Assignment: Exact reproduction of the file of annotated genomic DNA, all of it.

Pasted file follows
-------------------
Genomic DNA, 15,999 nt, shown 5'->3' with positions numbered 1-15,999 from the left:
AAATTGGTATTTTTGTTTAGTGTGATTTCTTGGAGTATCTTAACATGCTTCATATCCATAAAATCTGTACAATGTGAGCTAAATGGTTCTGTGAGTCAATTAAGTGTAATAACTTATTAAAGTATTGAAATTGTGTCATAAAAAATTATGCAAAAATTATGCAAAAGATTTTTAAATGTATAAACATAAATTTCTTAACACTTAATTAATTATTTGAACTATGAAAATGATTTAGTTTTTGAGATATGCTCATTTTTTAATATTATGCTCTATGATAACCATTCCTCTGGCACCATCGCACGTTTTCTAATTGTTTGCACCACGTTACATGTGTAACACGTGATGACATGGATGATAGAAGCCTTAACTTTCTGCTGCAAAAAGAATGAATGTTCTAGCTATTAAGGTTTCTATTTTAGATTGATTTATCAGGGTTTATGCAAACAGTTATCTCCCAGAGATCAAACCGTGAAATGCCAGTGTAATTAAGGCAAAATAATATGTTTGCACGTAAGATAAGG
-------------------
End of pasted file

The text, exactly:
Genomic DNA, 15,999 nt, shown 5'->3' with positions numbered 1-15,999 from the left:
AAATTGGTATTTTTGTTTAGTGTGATTTCTTGGAGTATCTTAACATGCTTCATATCCATAAAATCTGTACAATGTGAGCTAAATGGTTCTGTGAGTCAATTAAGTGTAATAACTTATTAAAGTATTGAAATTGTGTCATAAAAAATTATGCAAAAATTATGCAAAAGATTTTTAAATGTATAAACATAAATTTCTTAACACTTAATTAATTATTTGAACTATGAAAATGATTTAGTTTTTGAGATATGCTCATTTTTTAATATTATGCTCTATGATAACCATTCCTCTGGCACCATCGCACGTTTTCTAATTGTTTGCACCACGTTACATGTGTAACACGTGATGACATGGATGATAGAAGCCTTAACTTTCTGCTGCAAAAAGAATGAATGTTCTAGCTATTAAGGTTTCTATTTTAGATTGATTTATCAGGGTTTATGCAAACAGTTATCTCCCAGAGATCAAACCGTGAAATGCCAGTGTAATTAAGGCAAAATAATATGTTTGCACGTAAGATAAGG